This recitation covers:

- higher-order functions
- anonymous functions
- currying
- side-effects and printing
- exceptions

Functions are values just like any other value in OCaml. What does that mean exactly? This means that we can pass functions around as arguments to other functions, that we can store functions in data structures, that we can return functions as a result from other functions. The full implication of this will not hit you until later, but believe us, it will.

Let us look at why it is useful to have higher-order functions. The first
reason is that it allows you to write more general code, hence more reusable
code. As a running example, consider functions *double* and *square*
on integers:

let double (x : int) : int = 2 * x let square (x : int) : int = x * x

Let us now come up with a function to quadruple a number. We could do it
directly, but for utterly twisted motives decide to use the function *double* above:

let quad (x : int) : int = double (double x)

Straightforward enough. What about a function to raise an integer to the fourth power?

let fourth (x : int) : int = square (square x)

There is an obvious similarity between these two functions: what they do is
apply a given function twice to a value. By passing in the function to another function `twice`

as an argument, we can abstract this functionality and thus reuse code:

let twice ((f : int -> int), (x : int)) : int = f (f x)

Using this, we can write:

let quad (x : int) : int = twice (double, x) let fourth (x : int) : int = twice (square, x)

We have exploited the similarity between these two functions to save work. This can be very helpful. If someone comes up with an improved
(or corrected) version of `twice`

, then every function that uses it profits from the improvement.

The function `twice`

is a so-called *higher-order
function*: it is a function from functions to other values. Notice the type of `twice`

is `((int -> int) * int) -> int`

.

To avoid polluting the top-level namespace, it can be useful to define the function locally to pass in as an argument. For example:

let fourth (x : int) : int = let square (y : int) : int = y * y in twice (square, x)

What happens when we evaluate an expression that uses a higher-order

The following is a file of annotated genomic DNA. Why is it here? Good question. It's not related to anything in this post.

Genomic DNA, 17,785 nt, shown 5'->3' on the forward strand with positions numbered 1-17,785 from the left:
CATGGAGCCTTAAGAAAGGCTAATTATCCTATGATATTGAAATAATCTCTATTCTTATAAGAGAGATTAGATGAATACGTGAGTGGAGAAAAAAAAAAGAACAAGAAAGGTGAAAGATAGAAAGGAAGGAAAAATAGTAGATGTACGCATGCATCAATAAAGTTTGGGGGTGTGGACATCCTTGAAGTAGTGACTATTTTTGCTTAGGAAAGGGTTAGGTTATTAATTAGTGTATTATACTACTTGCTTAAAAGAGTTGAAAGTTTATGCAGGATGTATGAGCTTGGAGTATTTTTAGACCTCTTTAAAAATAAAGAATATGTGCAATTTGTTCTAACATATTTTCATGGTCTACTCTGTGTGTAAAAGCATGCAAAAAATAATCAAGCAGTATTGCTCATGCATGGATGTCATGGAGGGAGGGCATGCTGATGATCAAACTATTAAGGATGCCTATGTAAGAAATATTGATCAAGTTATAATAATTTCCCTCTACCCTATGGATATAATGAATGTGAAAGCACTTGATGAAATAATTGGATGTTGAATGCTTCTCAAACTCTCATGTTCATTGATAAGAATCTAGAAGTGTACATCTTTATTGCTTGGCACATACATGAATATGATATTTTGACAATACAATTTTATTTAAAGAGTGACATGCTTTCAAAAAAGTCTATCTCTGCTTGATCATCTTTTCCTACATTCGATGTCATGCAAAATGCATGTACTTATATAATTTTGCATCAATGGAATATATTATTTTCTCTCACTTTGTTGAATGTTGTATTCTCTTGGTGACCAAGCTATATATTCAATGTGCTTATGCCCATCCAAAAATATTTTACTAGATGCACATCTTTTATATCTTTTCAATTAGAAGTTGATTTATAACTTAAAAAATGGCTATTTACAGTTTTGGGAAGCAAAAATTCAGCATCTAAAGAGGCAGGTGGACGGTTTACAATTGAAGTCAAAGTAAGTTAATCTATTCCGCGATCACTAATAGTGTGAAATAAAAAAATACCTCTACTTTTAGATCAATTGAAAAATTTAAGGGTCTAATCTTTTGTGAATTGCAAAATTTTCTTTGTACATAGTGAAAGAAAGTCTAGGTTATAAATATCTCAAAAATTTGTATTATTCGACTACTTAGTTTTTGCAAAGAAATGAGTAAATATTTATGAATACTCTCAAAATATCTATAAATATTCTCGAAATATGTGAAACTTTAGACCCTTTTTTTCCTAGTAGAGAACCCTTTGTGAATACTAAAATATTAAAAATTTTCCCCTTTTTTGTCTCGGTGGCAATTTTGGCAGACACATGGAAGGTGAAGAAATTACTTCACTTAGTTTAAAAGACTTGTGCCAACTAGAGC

function? We use the same rules as earlier: when a function is applied (called),
we replace the call with the body of the function, with the argument variables
(actually, variables appearing in the argument pattern) bound to the
corresponding actual values. For example, `fourth 3`

evaluates as follows:

fourth 3 --> (fun x -> let square (y : int) : int = y * y in twice (square, x)) 3 --> let square (y : int) : int = y * y in twice (square, 3)) --> twice (fun (y : int) -> y * y, 3) --> (fun (y : int) -> y * y) ((fun (y : int) -> y * y) 3) --> (fun (y : int) -> y * y) (3 * 3) --> (fun (y : int) -> y * y) 9 --> 9 * 9 --> 81

It seems silly to define and name a function simply to pass it in as
an argument to another function. After all, all we really care about is that `twice`

gets a function that doubles its argument.
Fortunately, OCaml provides a better solution — anonymous functions:

let fourth (x : int) : int = twice (fun (y : int) -> y * y, x)

We introduce a new expression denoting "a function that expects an argument of a certain type and returns the value of a certain expression":

`fun`

` (`

```
)
->
```

The `fun`

expression creates an **anonymous
function**: a function without a name. The type makes things actually clearer.
The return type of an anonymous function is not
declared (and is inferred automatically). What is the type of `fun (y : int) -> y = 3`

?

**Answer: **`int -> bool`

Notice that the declaration

let square : int -> int = fun (y : int) -> y * yhas the same effect as

let square (y : int) : int = y * yIn fact, the declaration without

`fun`

is just Anonymous functions are useful for creating functions to pass as arguments to
other functions, but are also useful for writing functions that return other
functions. Let us rewrite the `twice`

function to take a function as an argument and return a new function that applies the original function twice:

let twice (f : int -> int) = fun (x : int) -> f (f x)

This function takes a function `f`

(of type `int -> int`

) as
an argument, and returns the value `fun (x : int) -> f (f x)`

, which is a function which when applied to an argument
applies `f`

twice to that argument. Thus, we can write

let fourth = twice (fun (x : int) -> x * x) let quad = twice (fun (x : int) -> 2 * x)

and trying to evaluate `fourth 3`

does indeed result in `81`

.